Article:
That’s why Buffett encourages investors to focus on value rather than price. Investment decisions should be based primarily around what a company is worth based on its fundamentals and how that compares to the current stock price. “Price is what you pay. Value is what you get,” says Buffett.
5. Bargains are Only Good if the Business is Good
While it can be tempting to buy a company when the price dips, Buffett cautions that long-term thinking requires a more holistic look at a company’s prospects. Sure, the company’s share price might rebound in the short-term, but is the company built to succeed for years to come?
Once again, it’s important to consider value, not just price. As Buffett says, “It’s far better to buy a wonderful company at a fair price than a fair company at a wonderful price.”
6. Be Patient
In all of his investment advice, Buffett focuses on the important of patience. It is much better, according to Buffett, to wait for opportunities to arise than to chase investments that aren’t quite as good as you want them to be.
“The stock market is a no-called-strike game,” according to Buffett. “You don’t have to swing at everything — you can wait for your pitch.”
7. Have Cash Ready When an Opportunity Arrives
Along with patience, Buffett emphasizes preparedness. When a once-in-a-decade investment opportunity arises, investors need to be ready to pounce on it.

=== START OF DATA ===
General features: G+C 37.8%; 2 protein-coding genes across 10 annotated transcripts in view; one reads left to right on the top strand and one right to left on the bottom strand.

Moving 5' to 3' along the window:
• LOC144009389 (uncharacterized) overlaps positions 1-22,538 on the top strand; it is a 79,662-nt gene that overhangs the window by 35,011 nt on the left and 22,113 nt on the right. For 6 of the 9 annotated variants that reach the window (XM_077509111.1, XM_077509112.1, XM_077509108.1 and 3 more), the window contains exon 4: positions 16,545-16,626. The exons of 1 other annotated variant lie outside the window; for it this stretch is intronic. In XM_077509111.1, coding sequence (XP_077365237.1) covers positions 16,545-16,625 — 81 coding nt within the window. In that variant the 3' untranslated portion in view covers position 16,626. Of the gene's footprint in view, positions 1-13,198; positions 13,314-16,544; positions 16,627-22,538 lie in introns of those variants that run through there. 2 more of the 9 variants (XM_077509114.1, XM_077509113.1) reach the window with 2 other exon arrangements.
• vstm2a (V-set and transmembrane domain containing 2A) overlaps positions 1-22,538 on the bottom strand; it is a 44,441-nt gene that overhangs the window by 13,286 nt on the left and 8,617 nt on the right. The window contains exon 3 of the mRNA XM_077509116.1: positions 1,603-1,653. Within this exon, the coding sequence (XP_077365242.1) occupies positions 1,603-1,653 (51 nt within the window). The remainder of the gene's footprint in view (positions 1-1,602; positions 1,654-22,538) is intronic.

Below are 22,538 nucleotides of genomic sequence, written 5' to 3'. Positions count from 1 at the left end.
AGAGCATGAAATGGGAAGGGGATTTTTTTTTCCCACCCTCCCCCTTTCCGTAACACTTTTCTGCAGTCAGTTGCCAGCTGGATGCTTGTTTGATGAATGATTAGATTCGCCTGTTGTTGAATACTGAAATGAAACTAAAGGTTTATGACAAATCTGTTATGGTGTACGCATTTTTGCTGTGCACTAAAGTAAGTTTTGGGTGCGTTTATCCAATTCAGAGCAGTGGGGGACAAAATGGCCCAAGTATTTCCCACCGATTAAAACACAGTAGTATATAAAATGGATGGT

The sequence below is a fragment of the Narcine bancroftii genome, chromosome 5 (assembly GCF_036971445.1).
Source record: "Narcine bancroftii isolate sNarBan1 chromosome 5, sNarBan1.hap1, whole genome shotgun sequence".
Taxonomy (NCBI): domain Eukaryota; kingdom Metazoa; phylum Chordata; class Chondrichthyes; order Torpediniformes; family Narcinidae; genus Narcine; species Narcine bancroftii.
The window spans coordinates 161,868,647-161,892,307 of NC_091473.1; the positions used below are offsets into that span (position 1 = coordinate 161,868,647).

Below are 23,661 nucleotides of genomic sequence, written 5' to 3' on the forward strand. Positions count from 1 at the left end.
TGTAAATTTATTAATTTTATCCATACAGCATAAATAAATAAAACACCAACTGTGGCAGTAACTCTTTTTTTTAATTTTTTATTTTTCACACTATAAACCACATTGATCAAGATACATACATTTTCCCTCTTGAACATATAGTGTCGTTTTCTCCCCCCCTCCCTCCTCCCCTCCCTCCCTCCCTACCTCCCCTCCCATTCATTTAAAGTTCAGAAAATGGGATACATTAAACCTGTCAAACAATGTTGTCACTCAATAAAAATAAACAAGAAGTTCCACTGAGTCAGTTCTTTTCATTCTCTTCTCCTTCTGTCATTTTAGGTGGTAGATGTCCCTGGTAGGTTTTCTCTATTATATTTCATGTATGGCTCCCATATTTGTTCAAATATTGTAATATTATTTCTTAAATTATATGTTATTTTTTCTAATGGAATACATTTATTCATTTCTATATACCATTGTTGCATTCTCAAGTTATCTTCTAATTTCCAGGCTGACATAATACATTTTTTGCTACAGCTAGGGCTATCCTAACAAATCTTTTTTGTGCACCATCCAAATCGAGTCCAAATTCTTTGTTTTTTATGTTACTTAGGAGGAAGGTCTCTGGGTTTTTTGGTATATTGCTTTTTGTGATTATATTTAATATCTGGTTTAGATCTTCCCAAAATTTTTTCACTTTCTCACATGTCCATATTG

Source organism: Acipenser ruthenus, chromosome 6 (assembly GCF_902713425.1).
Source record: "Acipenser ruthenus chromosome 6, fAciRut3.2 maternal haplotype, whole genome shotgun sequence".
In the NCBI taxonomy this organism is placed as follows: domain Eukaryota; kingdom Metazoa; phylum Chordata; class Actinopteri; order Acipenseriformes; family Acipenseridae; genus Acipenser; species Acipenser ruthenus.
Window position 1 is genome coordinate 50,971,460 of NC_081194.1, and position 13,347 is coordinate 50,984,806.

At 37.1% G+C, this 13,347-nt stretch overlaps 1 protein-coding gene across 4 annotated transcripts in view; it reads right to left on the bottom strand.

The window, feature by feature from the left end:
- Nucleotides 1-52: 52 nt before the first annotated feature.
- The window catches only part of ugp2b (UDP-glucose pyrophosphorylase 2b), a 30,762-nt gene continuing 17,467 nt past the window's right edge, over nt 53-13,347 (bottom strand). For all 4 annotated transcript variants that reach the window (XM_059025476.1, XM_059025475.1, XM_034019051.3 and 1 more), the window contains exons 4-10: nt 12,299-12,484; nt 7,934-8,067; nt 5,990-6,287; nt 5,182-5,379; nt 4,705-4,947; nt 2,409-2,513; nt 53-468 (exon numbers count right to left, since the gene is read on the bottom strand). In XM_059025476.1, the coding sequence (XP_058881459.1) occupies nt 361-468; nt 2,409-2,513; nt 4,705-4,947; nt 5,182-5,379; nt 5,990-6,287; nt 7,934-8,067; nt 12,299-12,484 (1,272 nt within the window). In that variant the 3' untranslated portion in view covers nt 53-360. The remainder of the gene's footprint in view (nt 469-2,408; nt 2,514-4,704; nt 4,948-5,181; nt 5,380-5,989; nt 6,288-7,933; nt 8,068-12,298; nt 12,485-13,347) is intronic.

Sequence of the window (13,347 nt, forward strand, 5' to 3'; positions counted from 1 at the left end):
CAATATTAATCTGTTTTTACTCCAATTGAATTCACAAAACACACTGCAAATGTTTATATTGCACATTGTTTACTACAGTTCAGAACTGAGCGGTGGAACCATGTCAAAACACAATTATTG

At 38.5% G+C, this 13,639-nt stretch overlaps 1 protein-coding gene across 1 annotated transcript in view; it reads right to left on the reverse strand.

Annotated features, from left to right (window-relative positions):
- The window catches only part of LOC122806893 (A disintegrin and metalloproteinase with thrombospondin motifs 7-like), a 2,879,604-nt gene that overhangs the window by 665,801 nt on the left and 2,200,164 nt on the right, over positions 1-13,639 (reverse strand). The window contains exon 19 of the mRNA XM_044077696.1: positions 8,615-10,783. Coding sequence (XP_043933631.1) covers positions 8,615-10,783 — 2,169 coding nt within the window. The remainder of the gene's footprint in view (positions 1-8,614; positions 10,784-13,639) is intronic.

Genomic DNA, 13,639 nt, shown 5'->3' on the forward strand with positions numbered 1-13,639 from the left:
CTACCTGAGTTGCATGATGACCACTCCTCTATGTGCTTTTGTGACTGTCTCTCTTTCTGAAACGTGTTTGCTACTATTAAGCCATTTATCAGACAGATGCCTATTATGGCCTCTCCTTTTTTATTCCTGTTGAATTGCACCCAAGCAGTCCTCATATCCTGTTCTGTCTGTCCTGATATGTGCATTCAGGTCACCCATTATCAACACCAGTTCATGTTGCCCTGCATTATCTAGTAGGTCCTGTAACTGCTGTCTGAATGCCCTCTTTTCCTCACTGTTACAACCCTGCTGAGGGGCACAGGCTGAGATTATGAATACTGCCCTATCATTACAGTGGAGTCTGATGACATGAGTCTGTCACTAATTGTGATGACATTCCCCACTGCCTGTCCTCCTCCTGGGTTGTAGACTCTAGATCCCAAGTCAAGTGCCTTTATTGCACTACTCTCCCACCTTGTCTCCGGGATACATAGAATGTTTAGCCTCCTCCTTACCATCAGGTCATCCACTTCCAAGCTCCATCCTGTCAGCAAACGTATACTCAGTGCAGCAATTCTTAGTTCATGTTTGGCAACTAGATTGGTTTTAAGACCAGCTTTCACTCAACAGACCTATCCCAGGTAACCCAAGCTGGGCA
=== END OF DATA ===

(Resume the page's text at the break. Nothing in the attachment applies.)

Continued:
That means making large, strategic investments rather than small, timid ones. At times during Buffett’s investing career, a single investment has represented more than one-third of his entire portfolio. Investors can prepare for these opportunities by keeping a stockpile of cash, particularly during times when the market is doing well.
8. Index Funds are Good for Most Investors
Buffett is well-aware that finding investment opportunities that others have overlooked is a time-consuming process – one which most casual investors cannot or will not take on. For those investors, he recommends investing in index funds such as an S&P 500 fund.
Buffett believes that these low-cost funds are good at capturing the stock market’s long-term upside while keeping expenses and short-term trading to a minimum. In fact, Buffett advises most organizations to which he donates to invest the money in low-cost S&P 500 index funds.
9. Don’t Lose Money
Buffett offers two rules for investing: “Rule No. 1 is never lose money. Rule No. 2 is never forget Rule No. 1.”
While that might sound simplistic, these rules get at the importance of minimizing losses. Investors should first ensure that an investment has limited downside risk, and only then look at its potential gains.
10. Temperament Matters More than Intelligence
It’s a common misconception that the most intelligent investors are the ones who perform well in the market. But as Buffett points out, “you don’t need to be a rocket scientist.”
Buffett emphasizes the importance of temperament over intelligence. Trying to outsmart the market might work once or twice, but it’s not a sustainable long-term investing strategy. Ultimately, patience, perseverance, and a willingness to look for opportunities where other investors have not all play a greater role in long-term investing success than smarts.
Conclusion: Warren Buffet Investment Advice
Warren Buffett is one of the most successful investors of all time, and he has been outspoken about his investment strategy over his more than 50 years running Berkshire Hathaway. His investment advice focuses on the importance of being patient, prioritizing value, and swinging for the fences when opportunities arise.